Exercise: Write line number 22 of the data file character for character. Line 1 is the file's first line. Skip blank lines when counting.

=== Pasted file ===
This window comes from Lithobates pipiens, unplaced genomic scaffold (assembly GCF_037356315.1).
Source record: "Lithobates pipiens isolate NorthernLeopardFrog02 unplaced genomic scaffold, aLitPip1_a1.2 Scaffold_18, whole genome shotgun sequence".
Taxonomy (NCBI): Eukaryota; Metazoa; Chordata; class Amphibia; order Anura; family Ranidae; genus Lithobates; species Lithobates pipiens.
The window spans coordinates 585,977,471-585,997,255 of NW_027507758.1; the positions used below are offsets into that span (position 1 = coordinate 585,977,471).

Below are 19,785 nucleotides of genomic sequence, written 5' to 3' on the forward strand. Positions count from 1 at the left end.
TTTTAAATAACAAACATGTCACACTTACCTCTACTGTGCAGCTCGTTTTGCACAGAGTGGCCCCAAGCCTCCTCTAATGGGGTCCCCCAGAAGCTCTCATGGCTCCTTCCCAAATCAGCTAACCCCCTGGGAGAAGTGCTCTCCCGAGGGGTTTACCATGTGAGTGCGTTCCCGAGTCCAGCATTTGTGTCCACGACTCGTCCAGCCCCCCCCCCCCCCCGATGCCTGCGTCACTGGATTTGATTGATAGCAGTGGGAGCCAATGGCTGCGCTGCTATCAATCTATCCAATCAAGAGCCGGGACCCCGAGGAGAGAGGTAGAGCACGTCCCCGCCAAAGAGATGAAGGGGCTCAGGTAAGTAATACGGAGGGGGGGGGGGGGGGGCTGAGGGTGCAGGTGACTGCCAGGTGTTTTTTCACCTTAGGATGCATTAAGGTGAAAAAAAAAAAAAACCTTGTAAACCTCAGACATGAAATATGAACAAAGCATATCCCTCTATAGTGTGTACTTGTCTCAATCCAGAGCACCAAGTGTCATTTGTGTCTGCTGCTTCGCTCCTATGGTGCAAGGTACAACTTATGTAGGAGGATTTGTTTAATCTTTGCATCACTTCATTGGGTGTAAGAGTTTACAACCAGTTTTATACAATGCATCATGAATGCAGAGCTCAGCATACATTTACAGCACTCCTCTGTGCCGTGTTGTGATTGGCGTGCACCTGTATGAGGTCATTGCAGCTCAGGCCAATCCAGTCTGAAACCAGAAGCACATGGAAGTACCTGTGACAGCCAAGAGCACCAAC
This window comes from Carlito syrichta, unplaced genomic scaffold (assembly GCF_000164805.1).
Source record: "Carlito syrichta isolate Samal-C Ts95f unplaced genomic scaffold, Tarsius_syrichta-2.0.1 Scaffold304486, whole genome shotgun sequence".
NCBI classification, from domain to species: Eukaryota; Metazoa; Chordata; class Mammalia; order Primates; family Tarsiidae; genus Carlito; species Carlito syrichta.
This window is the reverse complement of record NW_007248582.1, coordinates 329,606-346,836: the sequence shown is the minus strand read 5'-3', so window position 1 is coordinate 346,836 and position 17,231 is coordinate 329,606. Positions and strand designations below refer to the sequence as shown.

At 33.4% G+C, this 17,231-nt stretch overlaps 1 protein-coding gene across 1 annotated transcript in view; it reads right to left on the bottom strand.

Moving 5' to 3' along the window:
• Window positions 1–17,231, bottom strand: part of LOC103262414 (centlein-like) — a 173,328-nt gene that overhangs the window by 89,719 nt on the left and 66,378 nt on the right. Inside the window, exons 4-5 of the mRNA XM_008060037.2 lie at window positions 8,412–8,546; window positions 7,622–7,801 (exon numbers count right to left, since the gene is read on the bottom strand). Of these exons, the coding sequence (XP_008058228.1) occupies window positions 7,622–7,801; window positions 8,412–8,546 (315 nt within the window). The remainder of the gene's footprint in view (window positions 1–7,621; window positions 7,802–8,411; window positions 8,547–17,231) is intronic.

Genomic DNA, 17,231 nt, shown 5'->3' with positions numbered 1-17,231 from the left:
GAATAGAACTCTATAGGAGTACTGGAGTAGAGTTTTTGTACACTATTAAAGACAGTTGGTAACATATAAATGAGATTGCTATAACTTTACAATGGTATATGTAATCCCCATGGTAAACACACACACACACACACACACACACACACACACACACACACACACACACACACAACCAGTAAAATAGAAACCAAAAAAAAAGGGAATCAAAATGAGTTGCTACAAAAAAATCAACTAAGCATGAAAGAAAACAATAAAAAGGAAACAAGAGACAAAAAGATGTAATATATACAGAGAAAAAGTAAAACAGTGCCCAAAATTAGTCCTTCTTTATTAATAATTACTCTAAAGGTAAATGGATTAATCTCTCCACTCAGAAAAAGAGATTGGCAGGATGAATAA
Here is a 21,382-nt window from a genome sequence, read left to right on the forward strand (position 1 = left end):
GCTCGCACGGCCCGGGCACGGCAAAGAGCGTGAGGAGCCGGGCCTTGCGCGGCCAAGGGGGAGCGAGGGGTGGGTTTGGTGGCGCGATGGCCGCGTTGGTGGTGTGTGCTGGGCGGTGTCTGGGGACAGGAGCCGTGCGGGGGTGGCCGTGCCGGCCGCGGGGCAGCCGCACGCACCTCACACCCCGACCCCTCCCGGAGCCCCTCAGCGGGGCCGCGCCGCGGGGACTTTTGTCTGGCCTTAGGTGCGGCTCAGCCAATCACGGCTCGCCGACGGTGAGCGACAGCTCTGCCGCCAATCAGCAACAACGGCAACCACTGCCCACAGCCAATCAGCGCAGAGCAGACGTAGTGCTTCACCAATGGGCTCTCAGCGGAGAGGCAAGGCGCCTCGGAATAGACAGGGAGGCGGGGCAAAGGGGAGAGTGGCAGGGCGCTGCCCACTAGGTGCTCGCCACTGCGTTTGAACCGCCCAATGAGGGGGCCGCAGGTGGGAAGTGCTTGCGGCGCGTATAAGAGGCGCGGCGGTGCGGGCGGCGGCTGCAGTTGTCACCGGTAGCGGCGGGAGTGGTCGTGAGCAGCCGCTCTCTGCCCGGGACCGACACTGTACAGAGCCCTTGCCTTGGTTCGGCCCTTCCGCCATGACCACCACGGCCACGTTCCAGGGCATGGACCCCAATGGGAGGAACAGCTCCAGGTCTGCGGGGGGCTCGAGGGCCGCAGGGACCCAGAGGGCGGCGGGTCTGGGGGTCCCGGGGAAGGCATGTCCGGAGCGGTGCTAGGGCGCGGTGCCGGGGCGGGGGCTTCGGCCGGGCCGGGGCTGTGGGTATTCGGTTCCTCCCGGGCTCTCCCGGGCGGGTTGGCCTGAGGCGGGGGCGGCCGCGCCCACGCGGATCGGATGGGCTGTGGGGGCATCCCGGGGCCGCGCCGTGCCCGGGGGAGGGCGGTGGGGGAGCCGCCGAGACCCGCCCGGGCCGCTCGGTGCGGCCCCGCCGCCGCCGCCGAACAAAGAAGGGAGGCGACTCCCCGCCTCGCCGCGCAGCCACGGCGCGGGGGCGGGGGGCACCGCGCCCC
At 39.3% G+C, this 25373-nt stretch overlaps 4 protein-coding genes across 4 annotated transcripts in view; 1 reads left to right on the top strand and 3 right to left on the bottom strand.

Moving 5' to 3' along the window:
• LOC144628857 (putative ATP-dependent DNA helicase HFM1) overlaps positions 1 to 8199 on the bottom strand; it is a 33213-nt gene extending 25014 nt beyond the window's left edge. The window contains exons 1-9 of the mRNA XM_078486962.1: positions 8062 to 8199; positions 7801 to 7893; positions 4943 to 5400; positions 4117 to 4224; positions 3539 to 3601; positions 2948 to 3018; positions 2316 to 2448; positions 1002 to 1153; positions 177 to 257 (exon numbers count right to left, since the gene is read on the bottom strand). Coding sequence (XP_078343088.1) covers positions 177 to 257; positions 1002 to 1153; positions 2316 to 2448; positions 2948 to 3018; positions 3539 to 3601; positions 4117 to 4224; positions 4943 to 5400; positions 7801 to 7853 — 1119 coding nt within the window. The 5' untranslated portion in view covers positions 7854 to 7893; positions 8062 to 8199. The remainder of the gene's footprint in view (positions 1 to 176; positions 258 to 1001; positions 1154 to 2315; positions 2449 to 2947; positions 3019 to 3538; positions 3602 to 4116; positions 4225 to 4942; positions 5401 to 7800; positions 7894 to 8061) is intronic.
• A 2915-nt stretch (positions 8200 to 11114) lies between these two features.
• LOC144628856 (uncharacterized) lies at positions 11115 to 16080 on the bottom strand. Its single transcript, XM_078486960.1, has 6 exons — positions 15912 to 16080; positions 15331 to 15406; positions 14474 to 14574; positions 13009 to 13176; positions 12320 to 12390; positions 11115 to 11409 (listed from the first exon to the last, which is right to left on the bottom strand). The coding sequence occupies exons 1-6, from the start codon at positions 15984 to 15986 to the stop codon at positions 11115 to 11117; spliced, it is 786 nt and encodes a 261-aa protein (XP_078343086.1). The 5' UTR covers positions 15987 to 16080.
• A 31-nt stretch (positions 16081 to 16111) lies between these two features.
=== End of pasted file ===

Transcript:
• LOC144628856 (uncharacterized) lies at positions 11115 to 16080 on the bottom strand. Its single transcript, XM_078486960.1, has 6 exons — positions 15912 to 16080; positions 15331 to 15406; positions 14474 to 14574; positions 13009 to 13176; positions 12320 to 12390; positions 11115 to 11409 (listed from the first exon to the last, which is right to left on the bottom strand). The coding sequence occupies exons 1-6, from the start codon at positions 15984 to 15986 to the stop codon at positions 11115 to 11117; spliced, it is 786 nt and encodes a 261-aa protein (XP_078343086.1). The 5' UTR covers positions 15987 to 16080.